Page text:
Only in America would calling someone “low energy” – the way Donald Trump branded Jeb Bush last fall – do so much damage to a political campaign.

Bush’s campaign, which ended Feb. 20, faced a number of obstacles. One was Trump’s insult. While the charge of being “low energy” initially might have seemed silly, it clung to Bush, highlighting the disconnect between his slightly stiff, old-school demeanor and the intense anger of the Republican base.

In the U.S., candidates are penalized for not having big-enough smiles, firm-enough handshakes, and rousing commentary – as are CEOs, public speakers and job-seekers of all kinds. The U.S. has become “a nation of extroverts” that rewards enthusiasm, friendliness and charm, as Susan Cain, the author of a book about introversion, writes.

But not every country thinks the same way. A new study by researchers at Stanford and other universities suggests that Western cultures value excitement and enthusiasm more than some Eastern ones, and that these values carry over into the behavior of political leaders in those countries.

Social scientists believe that culture is what teaches people to hold certain values, like beliefs in individual freedoms, religion or filial piety. Jeanne Tsai, a psychologist at Stanford and the lead author of the study, argues that culture also teaches people what emotions to value. These values are subtly reflected in the products, practices and institutions that surround us – including children’s story books, song lyrics, magazine ads, pornography, and greeting cards – even politicians’ faces.

For all cultures, how people say they want to feel is much more positive than how they actually do feel, the researchers say. But the emotions that people want to feel also differ from place to place. Tsai and her colleagues call the emotions that people see as the most desirable “ideal affect,” distinguishing them from the emotions that people actually feel, called “actual affect.”

The researchers carried out several experiments to zero in on what kind of emotions different cultures value most.

First, they compared official, posed photographs of American and Chinese government leaders, Fortune 500 company executives and presidents of high-ranking universities – all high-status individuals who are often seen as embodying the ideals of a certain cultures. They had researchers review and code the photos based on how excited or calm the expression was, and also used computerized facial coding programs to do the same process.

They found that leaders in the U.S. were five times more likely to have any type of smile – excited or calm – than leaders in China, and 6.5 times more likely to have an excited smile. There weren’t any cultural differences in terms of calm smiles.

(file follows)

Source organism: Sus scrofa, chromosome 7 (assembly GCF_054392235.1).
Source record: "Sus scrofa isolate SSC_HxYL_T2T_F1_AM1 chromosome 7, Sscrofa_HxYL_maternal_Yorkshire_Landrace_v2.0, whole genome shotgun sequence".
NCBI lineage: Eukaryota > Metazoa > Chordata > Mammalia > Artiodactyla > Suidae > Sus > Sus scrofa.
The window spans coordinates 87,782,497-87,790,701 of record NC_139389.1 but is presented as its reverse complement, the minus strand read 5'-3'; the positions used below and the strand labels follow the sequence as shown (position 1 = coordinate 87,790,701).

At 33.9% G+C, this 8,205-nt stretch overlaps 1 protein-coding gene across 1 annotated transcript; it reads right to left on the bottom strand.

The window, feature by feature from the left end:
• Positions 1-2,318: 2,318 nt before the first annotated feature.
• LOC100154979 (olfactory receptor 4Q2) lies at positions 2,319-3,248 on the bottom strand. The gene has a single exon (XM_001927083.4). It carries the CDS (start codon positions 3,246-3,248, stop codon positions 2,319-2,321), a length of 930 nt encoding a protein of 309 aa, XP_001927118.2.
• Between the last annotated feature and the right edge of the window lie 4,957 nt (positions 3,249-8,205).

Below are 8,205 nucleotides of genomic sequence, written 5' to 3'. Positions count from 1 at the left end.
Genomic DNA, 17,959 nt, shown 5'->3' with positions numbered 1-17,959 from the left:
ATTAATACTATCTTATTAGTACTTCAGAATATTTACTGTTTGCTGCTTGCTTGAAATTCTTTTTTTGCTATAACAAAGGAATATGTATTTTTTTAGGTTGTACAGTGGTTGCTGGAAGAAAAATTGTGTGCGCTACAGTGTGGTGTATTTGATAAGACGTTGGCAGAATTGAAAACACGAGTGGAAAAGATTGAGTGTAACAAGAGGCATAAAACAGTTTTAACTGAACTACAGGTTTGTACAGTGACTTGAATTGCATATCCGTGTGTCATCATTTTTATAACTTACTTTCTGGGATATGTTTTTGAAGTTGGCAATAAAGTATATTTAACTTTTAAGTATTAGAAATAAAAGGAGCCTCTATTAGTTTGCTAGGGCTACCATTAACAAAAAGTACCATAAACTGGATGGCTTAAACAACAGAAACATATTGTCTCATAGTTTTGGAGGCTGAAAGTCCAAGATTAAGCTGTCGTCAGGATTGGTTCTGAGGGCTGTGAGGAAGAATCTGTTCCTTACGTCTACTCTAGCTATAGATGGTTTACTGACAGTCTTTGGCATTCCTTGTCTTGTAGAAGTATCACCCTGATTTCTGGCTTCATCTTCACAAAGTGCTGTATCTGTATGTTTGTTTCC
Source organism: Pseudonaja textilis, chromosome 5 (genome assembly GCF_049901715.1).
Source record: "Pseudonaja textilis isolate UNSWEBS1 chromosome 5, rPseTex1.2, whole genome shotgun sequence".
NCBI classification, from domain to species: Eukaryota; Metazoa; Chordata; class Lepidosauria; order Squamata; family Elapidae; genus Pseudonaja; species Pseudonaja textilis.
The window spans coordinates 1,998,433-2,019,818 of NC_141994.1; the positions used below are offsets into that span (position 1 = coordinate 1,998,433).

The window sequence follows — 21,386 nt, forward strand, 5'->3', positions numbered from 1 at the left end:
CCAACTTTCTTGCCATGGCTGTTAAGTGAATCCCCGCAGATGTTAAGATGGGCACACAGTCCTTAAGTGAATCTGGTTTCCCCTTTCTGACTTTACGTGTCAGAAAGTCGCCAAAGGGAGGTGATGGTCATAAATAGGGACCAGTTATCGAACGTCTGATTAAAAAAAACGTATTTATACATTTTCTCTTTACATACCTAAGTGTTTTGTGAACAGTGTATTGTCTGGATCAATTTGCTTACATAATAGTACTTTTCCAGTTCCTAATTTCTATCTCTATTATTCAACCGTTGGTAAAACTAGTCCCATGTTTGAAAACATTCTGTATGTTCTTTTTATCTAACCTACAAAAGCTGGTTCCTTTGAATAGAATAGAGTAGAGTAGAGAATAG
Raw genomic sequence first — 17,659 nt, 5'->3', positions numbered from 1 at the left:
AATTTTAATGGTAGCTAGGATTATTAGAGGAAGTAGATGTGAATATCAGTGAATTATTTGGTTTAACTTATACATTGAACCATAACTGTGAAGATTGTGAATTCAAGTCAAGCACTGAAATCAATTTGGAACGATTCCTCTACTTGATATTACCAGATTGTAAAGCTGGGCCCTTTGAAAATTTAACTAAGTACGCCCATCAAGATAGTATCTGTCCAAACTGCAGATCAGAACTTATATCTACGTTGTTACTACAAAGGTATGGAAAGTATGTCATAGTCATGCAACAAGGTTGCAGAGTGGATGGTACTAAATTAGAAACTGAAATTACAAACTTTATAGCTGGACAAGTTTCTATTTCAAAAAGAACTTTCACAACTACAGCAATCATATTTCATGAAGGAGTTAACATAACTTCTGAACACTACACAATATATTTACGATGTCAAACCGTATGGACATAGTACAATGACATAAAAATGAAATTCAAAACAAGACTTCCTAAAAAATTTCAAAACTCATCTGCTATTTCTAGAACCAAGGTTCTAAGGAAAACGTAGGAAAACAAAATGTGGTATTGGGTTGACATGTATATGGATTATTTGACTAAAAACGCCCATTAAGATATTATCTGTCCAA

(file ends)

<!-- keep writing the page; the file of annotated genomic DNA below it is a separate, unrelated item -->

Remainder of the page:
In a second experiment, the researchers looked at winning and losing political candidates in Taiwan and the U.S. to see whether those results had anything to do with a person’s rank or professional success (they could not do the same study in China, since Chinese leaders aren’t elected). They also looked at presidents and CEOs of more highly and lowly ranked universities and companies in China and the U.S.

Here again, they found that U.S. leaders had more big toothy smiles than Taiwanese and Chinese leaders did, and that the smiles didn’t vary by election outcome or rank. American leaders bore more excited smiles than Chinese or Taiwanese leaders did, regardless of their occupation, their position in the company or organization, and whether the politician won or lost when they ran for office.

To figure out whether these differences really had to do with “ideal affect,” they surveyed people in 10 different countries about what emotions they would most like to feel – excited, euphoric, content, sad, peaceful, etc. – and how often they actually had those feelings. Finally, they compared these assessments with photographs of that country’s leaders.

In countries where students valued excitement, elation and enthusiasm, like the U.S., leaders tended to take photographs with dazzling smiles. In countries where students valued calmness, peacefulness and other quieter emotions, the leaders appeared much more serene. There was a positive correlation between leader photos with excited smiles and people describing “high-arousal positive states” – “enthusiastic,” “excited,” “elated,” “euphoric,” – while there was also a correlation between calm smiles and people valuing “low-arousal positive states” – “peaceful,” “calm,” “relaxed,” “serene.”

Interestingly, the students didn’t actually report feeling the emotions that they saw as ideal more than those in other countries. “National ideal affect predicted legislators’ facial expressions more than national actual affect,” the researchers write. In other words, the emotions captured in politicians’ expressions, children’s story books, popular song lyrics and other places may be more of a reflection of the emotions we want to feel than the emotions we actually do feel.

The researchers say it’s not clear whether these politicians are making a conscious or an unconscious decision to crack a toothy smile or take on an enthusiastic demeanor. But the study suggests that leaders do present themselves in a way that syncs with their culture’s values – or, like Jeb Bush, they may suffer the consequences.